|Publication number||US5549916 A|
|Application number||US 08/475,143|
|Publication date||Aug 27, 1996|
|Filing date||Jun 7, 1995|
|Priority date||May 11, 1990|
|Publication number||08475143, 475143, US 5549916 A, US 5549916A, US-A-5549916, US5549916 A, US5549916A|
|Original Assignee||Alpine Lace Brands, Inc.|
|Export Citation||BiBTeX, EndNote, RefMan|
|Patent Citations (60), Non-Patent Citations (13), Referenced by (29), Classifications (15), Legal Events (10)|
|External Links: USPTO, USPTO Assignment, Espacenet|
Continuation application under 37 CFR 1.60 of pending prior application, which is a continuation of Ser. No. 08/378,515 filed Jan. 26, 1995 pending, which is a continuation of Ser. No. 08/250,336 filed May 27, 1994 (now U.S. Pat. No. 5,395,630), which is a continuation of Ser. No. 08/067,455 filed on May 25, 1993 (now abandoned), which is a continuation of Ser. No. 07/877,953 filed on Apr. 30, 1992 now U.S. Pat. No. 5,225,220, which is a continuation of Ser. No. 07/522,203 filed on May 11, 1990 (now abandoned).
The present invention is related generally to a method and article of manufacture of low fat, low cholesterol and low calorie process cheese products. More particularly, the invention is concerned with a method of manufacturing various low fat, low cholesterol and low calorie real process cheeses, such as Process American, Process Mozzarella and Provolone. Such process cheeses exhibit the appropriate functionality in terms of melting, stretching, slicing and shredding, as well as having good taste associated with typical higher fat process cheeses.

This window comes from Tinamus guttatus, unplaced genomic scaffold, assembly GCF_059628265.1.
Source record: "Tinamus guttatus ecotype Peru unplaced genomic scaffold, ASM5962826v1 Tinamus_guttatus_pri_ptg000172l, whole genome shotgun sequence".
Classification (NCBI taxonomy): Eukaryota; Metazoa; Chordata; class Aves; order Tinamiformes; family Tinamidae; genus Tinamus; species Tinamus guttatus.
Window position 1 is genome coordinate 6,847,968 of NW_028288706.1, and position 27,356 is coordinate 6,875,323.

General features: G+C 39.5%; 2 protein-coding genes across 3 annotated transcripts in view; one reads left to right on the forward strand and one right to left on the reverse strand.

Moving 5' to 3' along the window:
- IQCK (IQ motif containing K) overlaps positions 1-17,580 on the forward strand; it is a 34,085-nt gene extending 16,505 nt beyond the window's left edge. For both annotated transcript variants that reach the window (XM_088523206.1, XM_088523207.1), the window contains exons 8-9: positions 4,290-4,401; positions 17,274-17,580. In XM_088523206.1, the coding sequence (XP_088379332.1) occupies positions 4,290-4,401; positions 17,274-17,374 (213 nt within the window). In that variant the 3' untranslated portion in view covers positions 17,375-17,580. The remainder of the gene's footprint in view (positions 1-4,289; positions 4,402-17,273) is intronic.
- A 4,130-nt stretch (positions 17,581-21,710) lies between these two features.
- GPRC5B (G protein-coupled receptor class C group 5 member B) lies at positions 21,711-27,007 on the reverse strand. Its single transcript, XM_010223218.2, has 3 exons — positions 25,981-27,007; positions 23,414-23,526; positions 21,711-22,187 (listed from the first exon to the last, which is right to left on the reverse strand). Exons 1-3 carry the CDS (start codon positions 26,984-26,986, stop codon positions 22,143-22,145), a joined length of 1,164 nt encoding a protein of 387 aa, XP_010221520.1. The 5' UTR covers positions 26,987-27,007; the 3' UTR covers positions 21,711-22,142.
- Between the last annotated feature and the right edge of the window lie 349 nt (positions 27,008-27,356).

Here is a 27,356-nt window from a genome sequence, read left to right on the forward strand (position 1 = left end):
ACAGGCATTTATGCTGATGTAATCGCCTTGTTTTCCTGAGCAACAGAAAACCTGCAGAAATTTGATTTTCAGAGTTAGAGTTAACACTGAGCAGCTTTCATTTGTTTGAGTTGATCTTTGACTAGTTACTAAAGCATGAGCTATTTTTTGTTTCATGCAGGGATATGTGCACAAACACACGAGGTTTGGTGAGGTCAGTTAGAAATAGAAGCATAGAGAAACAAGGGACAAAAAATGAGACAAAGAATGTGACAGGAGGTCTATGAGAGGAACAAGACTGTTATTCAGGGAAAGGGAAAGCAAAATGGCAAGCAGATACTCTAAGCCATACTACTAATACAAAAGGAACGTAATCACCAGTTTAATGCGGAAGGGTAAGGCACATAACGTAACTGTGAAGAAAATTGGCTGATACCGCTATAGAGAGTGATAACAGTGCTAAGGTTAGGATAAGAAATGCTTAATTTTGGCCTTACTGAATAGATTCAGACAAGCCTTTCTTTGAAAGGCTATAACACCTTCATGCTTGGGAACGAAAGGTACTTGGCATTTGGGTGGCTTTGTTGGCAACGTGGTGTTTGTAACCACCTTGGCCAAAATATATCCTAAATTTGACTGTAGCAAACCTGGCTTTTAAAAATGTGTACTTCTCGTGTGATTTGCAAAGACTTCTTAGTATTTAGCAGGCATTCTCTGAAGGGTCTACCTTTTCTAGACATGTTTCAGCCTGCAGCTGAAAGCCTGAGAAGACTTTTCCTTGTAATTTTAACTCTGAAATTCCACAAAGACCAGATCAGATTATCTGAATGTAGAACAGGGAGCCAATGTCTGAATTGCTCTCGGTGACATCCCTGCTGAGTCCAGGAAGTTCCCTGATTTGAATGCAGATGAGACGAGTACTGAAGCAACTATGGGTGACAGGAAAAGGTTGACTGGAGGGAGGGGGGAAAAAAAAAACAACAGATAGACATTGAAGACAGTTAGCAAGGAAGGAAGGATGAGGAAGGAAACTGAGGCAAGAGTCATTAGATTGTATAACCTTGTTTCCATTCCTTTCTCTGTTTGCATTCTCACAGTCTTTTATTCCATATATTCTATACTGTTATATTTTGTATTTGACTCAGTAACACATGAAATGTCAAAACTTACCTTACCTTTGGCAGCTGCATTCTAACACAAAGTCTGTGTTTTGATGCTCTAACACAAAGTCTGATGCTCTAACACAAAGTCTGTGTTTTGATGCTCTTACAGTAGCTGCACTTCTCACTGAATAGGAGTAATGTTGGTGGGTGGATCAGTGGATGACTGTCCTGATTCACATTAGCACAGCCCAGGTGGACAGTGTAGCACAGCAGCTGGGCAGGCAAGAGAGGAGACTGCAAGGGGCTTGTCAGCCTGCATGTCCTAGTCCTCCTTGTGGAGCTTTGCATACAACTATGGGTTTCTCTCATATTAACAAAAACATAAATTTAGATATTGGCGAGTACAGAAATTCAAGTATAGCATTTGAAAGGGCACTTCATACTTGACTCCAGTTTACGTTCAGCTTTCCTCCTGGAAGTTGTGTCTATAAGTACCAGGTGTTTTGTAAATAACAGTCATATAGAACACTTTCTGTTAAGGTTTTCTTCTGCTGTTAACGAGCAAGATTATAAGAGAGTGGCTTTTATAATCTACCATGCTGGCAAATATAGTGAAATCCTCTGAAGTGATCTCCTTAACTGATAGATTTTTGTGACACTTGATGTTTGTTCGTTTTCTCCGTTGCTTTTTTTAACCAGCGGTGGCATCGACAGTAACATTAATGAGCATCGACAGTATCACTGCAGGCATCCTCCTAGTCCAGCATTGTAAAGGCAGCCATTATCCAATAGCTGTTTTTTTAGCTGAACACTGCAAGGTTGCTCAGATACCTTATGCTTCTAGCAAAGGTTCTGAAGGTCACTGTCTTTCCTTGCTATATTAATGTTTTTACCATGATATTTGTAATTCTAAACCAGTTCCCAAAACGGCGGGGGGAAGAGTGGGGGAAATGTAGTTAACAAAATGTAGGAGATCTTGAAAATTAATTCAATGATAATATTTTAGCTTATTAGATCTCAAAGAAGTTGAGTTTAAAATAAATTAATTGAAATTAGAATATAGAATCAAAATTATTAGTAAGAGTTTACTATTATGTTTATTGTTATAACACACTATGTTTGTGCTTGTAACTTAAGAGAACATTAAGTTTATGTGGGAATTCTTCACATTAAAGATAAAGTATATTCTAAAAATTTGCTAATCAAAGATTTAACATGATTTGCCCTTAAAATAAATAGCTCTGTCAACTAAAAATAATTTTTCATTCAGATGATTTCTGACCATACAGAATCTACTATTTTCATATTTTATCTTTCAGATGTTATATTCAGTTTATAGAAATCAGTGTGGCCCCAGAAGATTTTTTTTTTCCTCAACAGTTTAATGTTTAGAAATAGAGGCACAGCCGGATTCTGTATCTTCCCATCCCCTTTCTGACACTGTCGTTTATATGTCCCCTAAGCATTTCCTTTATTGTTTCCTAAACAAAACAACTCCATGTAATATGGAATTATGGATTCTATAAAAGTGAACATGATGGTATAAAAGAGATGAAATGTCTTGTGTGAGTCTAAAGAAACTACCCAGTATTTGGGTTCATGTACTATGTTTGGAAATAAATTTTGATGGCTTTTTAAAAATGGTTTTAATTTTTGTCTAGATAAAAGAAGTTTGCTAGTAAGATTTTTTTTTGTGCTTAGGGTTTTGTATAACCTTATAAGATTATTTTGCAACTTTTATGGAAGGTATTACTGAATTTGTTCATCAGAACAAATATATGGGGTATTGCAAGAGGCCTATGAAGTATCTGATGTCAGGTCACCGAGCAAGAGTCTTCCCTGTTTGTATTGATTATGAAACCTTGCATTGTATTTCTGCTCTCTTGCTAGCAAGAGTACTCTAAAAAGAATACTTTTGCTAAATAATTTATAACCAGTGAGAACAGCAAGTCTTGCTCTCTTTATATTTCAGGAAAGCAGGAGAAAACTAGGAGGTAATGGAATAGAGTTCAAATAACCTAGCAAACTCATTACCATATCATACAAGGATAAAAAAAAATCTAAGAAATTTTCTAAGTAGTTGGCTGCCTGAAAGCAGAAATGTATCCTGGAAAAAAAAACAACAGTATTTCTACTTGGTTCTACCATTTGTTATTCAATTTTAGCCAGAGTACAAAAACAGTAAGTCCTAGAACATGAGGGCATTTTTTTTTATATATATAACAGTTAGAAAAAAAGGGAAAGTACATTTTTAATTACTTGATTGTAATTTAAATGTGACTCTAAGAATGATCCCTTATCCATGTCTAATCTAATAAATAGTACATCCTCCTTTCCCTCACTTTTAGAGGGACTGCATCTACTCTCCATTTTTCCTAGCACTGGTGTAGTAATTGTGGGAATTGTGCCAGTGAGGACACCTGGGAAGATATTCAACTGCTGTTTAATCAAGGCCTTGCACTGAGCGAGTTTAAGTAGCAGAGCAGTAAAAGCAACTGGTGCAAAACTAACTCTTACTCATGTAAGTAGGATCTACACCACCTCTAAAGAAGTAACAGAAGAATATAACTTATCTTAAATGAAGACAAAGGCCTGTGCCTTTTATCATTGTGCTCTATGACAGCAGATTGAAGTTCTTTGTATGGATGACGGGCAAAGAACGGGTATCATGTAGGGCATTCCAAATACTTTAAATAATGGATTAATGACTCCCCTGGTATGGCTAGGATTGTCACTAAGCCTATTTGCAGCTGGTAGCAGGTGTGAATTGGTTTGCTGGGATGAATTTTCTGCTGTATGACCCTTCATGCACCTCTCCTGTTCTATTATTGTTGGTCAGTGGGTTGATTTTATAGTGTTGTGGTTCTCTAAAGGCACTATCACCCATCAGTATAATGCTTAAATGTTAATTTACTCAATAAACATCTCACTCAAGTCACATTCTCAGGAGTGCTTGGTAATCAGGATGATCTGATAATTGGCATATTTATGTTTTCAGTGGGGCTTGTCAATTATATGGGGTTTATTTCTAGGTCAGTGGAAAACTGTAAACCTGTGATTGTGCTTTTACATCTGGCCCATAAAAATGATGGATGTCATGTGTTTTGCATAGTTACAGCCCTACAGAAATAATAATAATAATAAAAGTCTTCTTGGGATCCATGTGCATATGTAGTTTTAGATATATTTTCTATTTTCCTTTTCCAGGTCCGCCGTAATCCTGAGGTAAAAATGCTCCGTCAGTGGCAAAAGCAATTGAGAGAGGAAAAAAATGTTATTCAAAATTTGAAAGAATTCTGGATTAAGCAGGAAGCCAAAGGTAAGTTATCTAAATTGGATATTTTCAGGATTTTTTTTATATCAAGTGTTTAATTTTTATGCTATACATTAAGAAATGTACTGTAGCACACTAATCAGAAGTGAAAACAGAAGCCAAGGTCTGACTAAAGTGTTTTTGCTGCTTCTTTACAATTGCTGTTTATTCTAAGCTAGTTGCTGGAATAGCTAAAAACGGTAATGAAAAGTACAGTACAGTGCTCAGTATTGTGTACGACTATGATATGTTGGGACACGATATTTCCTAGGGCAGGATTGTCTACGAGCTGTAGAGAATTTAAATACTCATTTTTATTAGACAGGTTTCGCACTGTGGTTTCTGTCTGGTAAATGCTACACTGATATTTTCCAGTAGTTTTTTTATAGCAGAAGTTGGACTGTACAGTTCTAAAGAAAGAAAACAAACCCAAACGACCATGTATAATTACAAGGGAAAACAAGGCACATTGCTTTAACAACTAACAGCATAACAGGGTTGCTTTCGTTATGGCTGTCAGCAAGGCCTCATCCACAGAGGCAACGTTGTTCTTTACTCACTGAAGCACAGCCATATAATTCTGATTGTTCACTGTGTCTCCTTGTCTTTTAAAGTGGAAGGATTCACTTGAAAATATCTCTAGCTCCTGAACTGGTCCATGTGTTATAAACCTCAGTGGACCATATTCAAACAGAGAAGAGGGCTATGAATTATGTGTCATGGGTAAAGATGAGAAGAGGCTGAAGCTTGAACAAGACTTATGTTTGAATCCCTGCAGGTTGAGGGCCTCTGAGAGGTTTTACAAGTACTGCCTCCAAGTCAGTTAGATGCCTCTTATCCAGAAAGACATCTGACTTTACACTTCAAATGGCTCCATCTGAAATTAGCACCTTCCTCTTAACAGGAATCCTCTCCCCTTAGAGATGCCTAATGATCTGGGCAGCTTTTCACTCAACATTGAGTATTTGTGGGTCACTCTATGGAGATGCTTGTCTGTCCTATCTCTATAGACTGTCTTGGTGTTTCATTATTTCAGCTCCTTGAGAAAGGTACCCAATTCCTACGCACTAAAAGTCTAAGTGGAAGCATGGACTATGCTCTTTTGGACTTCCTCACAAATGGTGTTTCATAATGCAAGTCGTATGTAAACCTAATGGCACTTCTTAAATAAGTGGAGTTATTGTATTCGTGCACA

The general public has become increasingly aware of the need to control the intake of fats and cholesterol in their diets. Dairy products, particularly cheese products are regarded as a significant source of saturated fats and cholesterol. Medical studies have concluded that human consumption of such fats and cholesterol should be limited in order to avoid such maladies as coronary heart disease. The general recommendation has thus been to greatly reduce and even eliminate consumption of cheese which is a concentrated source of such detrimental, unhealthy fats and cholesterol. This recommendation is rapidly becoming accepted by the public and is resulting in substantial decrease in the consumption of cheese food products. Substantial efforts have been mounted over about the past ten years to discover a method and article of manufacture of low fat, low cholesterol cheese generally having the flavor and texture of normal cheese. It has been determined that the presence of fat is important in obtaining the right body and texture of the finished cheese, and the fat also has an important role in the flavor of the cheese product. All of these features affect consumer acceptability of the product. As stated by the cheese expert Kosikowski in his textbook on cheesemaking, Cheese and Fermented Milk Foods, F. V. Kosikowski and Associates, Brooktondale, New York, 1978 2nd ed.: